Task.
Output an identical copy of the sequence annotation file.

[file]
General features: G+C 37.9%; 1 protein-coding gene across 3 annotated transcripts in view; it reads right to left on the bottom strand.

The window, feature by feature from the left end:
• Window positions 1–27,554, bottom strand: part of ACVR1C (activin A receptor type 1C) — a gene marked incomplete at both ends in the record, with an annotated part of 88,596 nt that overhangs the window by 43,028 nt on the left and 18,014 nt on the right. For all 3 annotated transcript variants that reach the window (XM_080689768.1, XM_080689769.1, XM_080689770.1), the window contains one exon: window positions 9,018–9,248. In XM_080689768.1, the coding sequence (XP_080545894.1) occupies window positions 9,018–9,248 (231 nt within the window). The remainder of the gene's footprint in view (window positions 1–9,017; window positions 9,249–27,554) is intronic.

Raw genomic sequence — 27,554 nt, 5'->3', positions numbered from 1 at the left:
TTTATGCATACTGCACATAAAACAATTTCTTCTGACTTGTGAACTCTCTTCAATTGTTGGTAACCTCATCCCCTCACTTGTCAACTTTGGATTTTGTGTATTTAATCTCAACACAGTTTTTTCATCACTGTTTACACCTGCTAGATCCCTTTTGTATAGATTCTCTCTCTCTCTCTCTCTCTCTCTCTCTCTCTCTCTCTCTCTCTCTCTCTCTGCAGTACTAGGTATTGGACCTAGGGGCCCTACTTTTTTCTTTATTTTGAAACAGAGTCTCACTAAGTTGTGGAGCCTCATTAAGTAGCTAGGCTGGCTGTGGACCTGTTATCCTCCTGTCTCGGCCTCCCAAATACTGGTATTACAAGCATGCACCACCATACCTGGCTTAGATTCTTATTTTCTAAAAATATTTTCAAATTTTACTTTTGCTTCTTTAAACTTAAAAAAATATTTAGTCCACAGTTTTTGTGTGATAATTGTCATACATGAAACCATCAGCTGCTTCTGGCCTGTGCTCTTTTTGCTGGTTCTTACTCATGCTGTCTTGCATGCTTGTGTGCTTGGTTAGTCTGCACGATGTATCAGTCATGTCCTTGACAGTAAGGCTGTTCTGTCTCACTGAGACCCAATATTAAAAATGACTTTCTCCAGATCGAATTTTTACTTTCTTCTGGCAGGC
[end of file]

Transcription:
General features: G+C 37.9%; 1 protein-coding gene across 3 annotated transcripts in view; it reads right to left on the bottom strand.

The window, feature by feature from the left end:
• Window positions 1–27,554, bottom strand: part of ACVR1C (activin A receptor type 1C) — a gene marked incomplete at both ends in the record, with an annotated part of 88,596 nt that overhangs the window by 43,028 nt on the left and 18,014 nt on the right. For all 3 annotated transcript variants that reach the window (XM_080689768.1, XM_080689769.1, XM_080689770.1), the window contains one exon: window positions 9,018–9,248. In XM_080689768.1, the coding sequence (XP_080545894.1) occupies window positions 9,018–9,248 (231 nt within the window). The remainder of the gene's footprint in view (window positions 1–9,017; window positions 9,249–27,554) is intronic.

Raw genomic sequence — 27,554 nt, 5'->3', positions numbered from 1 at the left:
TTTATGCATACTGCACATAAAACAATTTCTTCTGACTTGTGAACTCTCTTCAATTGTTGGTAACCTCATCCCCTCACTTGTCAACTTTGGATTTTGTGTATTTAATCTCAACACAGTTTTTTCATCACTGTTTACACCTGCTAGATCCCTTTTGTATAGATTCTCTCTCTCTCTCTCTCTCTCTCTCTCTCTCTCTCTCTCTCTCTCTCTCTCTGCAGTACTAGGTATTGGACCTAGGGGCCCTACTTTTTTCTTTATTTTGAAACAGAGTCTCACTAAGTTGTGGAGCCTCATTAAGTAGCTAGGCTGGCTGTGGACCTGTTATCCTCCTGTCTCGGCCTCCCAAATACTGGTATTACAAGCATGCACCACCATACCTGGCTTAGATTCTTATTTTCTAAAAATATTTTCAAATTTTACTTTTGCTTCTTTAAACTTAAAAAAATATTTAGTCCACAGTTTTTGTGTGATAATTGTCATACATGAAACCATCAGCTGCTTCTGGCCTGTGCTCTTTTTGCTGGTTCTTACTCATGCTGTCTTGCATGCTTGTGTGCTTGGTTAGTCTGCACGATGTATCAGTCATGTCCTTGACAGTAAGGCTGTTCTGTCTCACTGAGACCCAATATTAAAAATGACTTTCTCCAGATCGAATTTTTACTTTCTTCTGGCAGGC